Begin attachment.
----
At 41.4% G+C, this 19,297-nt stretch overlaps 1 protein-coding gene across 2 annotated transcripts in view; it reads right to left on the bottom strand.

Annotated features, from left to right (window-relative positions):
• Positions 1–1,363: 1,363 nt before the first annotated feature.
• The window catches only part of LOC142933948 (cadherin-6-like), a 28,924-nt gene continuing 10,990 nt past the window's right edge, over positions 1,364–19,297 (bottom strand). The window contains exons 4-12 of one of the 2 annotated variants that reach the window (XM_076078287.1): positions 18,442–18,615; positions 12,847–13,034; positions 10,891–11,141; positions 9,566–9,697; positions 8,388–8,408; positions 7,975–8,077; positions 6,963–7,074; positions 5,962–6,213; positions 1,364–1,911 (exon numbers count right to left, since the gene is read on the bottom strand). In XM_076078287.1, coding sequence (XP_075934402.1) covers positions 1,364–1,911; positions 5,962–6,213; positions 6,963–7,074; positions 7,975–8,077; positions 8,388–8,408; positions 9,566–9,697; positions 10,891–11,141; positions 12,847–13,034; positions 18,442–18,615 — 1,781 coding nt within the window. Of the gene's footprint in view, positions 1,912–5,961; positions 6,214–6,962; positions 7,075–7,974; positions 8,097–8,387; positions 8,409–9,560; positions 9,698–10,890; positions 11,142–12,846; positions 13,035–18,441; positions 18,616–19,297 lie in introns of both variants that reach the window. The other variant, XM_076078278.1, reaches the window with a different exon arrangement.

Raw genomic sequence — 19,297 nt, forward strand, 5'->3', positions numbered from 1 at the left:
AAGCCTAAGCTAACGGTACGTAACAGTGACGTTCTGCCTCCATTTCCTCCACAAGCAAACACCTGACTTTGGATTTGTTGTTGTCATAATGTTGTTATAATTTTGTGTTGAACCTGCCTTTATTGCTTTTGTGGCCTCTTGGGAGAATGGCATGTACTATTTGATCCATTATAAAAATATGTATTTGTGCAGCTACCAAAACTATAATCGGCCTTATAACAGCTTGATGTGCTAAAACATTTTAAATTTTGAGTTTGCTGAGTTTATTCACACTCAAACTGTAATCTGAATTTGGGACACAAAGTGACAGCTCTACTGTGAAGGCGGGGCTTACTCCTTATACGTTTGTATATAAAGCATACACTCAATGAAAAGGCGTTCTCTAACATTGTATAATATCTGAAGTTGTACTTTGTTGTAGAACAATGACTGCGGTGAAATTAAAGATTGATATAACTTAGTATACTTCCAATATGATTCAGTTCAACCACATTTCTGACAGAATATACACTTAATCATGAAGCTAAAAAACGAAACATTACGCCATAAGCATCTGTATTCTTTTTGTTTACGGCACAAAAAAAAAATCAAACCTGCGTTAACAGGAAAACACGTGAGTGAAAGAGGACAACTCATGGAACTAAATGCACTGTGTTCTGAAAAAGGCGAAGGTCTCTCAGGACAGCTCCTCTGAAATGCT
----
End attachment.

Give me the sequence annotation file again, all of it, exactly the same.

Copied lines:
At 41.4% G+C, this 19,297-nt stretch overlaps 1 protein-coding gene across 2 annotated transcripts in view; it reads right to left on the bottom strand.

Annotated features, from left to right (window-relative positions):
• Positions 1–1,363: 1,363 nt before the first annotated feature.
• The window catches only part of LOC142933948 (cadherin-6-like), a 28,924-nt gene continuing 10,990 nt past the window's right edge, over positions 1,364–19,297 (bottom strand). The window contains exons 4-12 of one of the 2 annotated variants that reach the window (XM_076078287.1): positions 18,442–18,615; positions 12,847–13,034; positions 10,891–11,141; positions 9,566–9,697; positions 8,388–8,408; positions 7,975–8,077; positions 6,963–7,074; positions 5,962–6,213; positions 1,364–1,911 (exon numbers count right to left, since the gene is read on the bottom strand). In XM_076078287.1, coding sequence (XP_075934402.1) covers positions 1,364–1,911; positions 5,962–6,213; positions 6,963–7,074; positions 7,975–8,077; positions 8,388–8,408; positions 9,566–9,697; positions 10,891–11,141; positions 12,847–13,034; positions 18,442–18,615 — 1,781 coding nt within the window. Of the gene's footprint in view, positions 1,912–5,961; positions 6,214–6,962; positions 7,075–7,974; positions 8,097–8,387; positions 8,409–9,560; positions 9,698–10,890; positions 11,142–12,846; positions 13,035–18,441; positions 18,616–19,297 lie in introns of both variants that reach the window. The other variant, XM_076078278.1, reaches the window with a different exon arrangement.

Raw genomic sequence — 19,297 nt, forward strand, 5'->3', positions numbered from 1 at the left:
AAGCCTAAGCTAACGGTACGTAACAGTGACGTTCTGCCTCCATTTCCTCCACAAGCAAACACCTGACTTTGGATTTGTTGTTGTCATAATGTTGTTATAATTTTGTGTTGAACCTGCCTTTATTGCTTTTGTGGCCTCTTGGGAGAATGGCATGTACTATTTGATCCATTATAAAAATATGTATTTGTGCAGCTACCAAAACTATAATCGGCCTTATAACAGCTTGATGTGCTAAAACATTTTAAATTTTGAGTTTGCTGAGTTTATTCACACTCAAACTGTAATCTGAATTTGGGACACAAAGTGACAGCTCTACTGTGAAGGCGGGGCTTACTCCTTATACGTTTGTATATAAAGCATACACTCAATGAAAAGGCGTTCTCTAACATTGTATAATATCTGAAGTTGTACTTTGTTGTAGAACAATGACTGCGGTGAAATTAAAGATTGATATAACTTAGTATACTTCCAATATGATTCAGTTCAACCACATTTCTGACAGAATATACACTTAATCATGAAGCTAAAAAACGAAACATTACGCCATAAGCATCTGTATTCTTTTTGTTTACGGCACAAAAAAAAAATCAAACCTGCGTTAACAGGAAAACACGTGAGTGAAAGAGGACAACTCATGGAACTAAATGCACTGTGTTCTGAAAAAGGCGAAGGTCTCTCAGGACAGCTCCTCTGAAATGCT